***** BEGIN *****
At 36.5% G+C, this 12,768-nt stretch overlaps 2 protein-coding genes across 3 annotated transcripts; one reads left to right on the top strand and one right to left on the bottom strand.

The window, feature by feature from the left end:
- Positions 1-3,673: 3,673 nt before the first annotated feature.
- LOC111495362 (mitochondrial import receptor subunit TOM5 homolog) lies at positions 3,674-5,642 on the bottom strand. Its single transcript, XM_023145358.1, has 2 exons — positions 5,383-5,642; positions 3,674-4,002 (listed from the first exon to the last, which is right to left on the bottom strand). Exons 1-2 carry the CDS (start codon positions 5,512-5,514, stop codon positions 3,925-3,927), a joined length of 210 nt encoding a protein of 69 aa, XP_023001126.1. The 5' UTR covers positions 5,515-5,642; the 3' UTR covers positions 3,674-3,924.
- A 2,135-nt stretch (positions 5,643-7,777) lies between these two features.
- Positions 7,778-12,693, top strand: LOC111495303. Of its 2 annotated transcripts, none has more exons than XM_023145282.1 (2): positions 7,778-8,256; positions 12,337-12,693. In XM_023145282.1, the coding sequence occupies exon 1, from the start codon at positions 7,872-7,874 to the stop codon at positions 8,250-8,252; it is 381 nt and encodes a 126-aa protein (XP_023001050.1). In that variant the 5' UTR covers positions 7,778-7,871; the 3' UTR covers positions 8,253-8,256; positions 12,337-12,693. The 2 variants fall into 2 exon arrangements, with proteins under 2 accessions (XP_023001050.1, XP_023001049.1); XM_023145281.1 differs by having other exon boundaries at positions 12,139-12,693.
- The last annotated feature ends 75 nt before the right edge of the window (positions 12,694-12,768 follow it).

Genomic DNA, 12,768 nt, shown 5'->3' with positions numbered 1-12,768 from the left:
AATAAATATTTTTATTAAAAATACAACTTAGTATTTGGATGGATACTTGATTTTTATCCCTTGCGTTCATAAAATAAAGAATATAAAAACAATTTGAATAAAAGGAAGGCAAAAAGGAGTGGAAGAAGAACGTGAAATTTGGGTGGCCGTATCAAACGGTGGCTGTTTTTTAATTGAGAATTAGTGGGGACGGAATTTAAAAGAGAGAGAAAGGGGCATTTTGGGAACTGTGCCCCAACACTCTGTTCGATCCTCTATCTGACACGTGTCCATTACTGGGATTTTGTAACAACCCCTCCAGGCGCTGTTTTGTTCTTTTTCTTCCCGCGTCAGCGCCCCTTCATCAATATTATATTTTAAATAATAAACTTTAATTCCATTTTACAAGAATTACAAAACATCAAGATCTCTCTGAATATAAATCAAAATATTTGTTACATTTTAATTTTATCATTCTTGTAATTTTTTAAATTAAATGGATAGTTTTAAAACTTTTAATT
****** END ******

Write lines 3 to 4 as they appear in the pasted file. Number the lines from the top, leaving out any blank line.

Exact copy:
- Positions 1-3,673: 3,673 nt before the first annotated feature.
- LOC111495362 (mitochondrial import receptor subunit TOM5 homolog) lies at positions 3,674-5,642 on the bottom strand. Its single transcript, XM_023145358.1, has 2 exons — positions 5,383-5,642; positions 3,674-4,002 (listed from the first exon to the last, which is right to left on the bottom strand). Exons 1-2 carry the CDS (start codon positions 5,512-5,514, stop codon positions 3,925-3,927), a joined length of 210 nt encoding a protein of 69 aa, XP_023001126.1. The 5' UTR covers positions 5,515-5,642; the 3' UTR covers positions 3,674-3,924.